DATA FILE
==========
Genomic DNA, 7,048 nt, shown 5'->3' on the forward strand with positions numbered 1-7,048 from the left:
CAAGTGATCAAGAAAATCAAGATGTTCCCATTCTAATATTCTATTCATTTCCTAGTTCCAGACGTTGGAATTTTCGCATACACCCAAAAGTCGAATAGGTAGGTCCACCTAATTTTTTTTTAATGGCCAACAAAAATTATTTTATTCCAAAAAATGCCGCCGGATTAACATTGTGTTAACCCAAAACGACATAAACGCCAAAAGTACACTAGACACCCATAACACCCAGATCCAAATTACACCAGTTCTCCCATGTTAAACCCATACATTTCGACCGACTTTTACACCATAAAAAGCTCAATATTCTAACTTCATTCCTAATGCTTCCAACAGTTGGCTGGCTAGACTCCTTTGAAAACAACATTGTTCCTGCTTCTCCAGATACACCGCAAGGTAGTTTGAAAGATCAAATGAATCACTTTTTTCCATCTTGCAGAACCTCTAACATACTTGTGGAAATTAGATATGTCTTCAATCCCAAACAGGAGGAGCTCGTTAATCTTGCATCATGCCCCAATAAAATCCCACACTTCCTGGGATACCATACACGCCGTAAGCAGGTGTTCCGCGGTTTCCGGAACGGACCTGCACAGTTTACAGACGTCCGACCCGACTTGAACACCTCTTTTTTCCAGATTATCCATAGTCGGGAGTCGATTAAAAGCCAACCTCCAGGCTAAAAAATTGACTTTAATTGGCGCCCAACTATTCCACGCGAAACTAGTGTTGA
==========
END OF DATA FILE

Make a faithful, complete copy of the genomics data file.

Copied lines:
Genomic DNA, 7,048 nt, shown 5'->3' on the forward strand with positions numbered 1-7,048 from the left:
CAAGTGATCAAGAAAATCAAGATGTTCCCATTCTAATATTCTATTCATTTCCTAGTTCCAGACGTTGGAATTTTCGCATACACCCAAAAGTCGAATAGGTAGGTCCACCTAATTTTTTTTTAATGGCCAACAAAAATTATTTTATTCCAAAAAATGCCGCCGGATTAACATTGTGTTAACCCAAAACGACATAAACGCCAAAAGTACACTAGACACCCATAACACCCAGATCCAAATTACACCAGTTCTCCCATGTTAAACCCATACATTTCGACCGACTTTTACACCATAAAAAGCTCAATATTCTAACTTCATTCCTAATGCTTCCAACAGTTGGCTGGCTAGACTCCTTTGAAAACAACATTGTTCCTGCTTCTCCAGATACACCGCAAGGTAGTTTGAAAGATCAAATGAATCACTTTTTTCCATCTTGCAGAACCTCTAACATACTTGTGGAAATTAGATATGTCTTCAATCCCAAACAGGAGGAGCTCGTTAATCTTGCATCATGCCCCAATAAAATCCCACACTTCCTGGGATACCATACACGCCGTAAGCAGGTGTTCCGCGGTTTCCGGAACGGACCTGCACAGTTTACAGACGTCCGACCCGACTTGAACACCTCTTTTTTCCAGATTATCCATAGTCGGGAGTCGATTAAAAGCCAACCTCCAGGCTAAAAAATTGACTTTAATTGGCGCCCAACTATTCCACGCGAAACTAGTGTTGA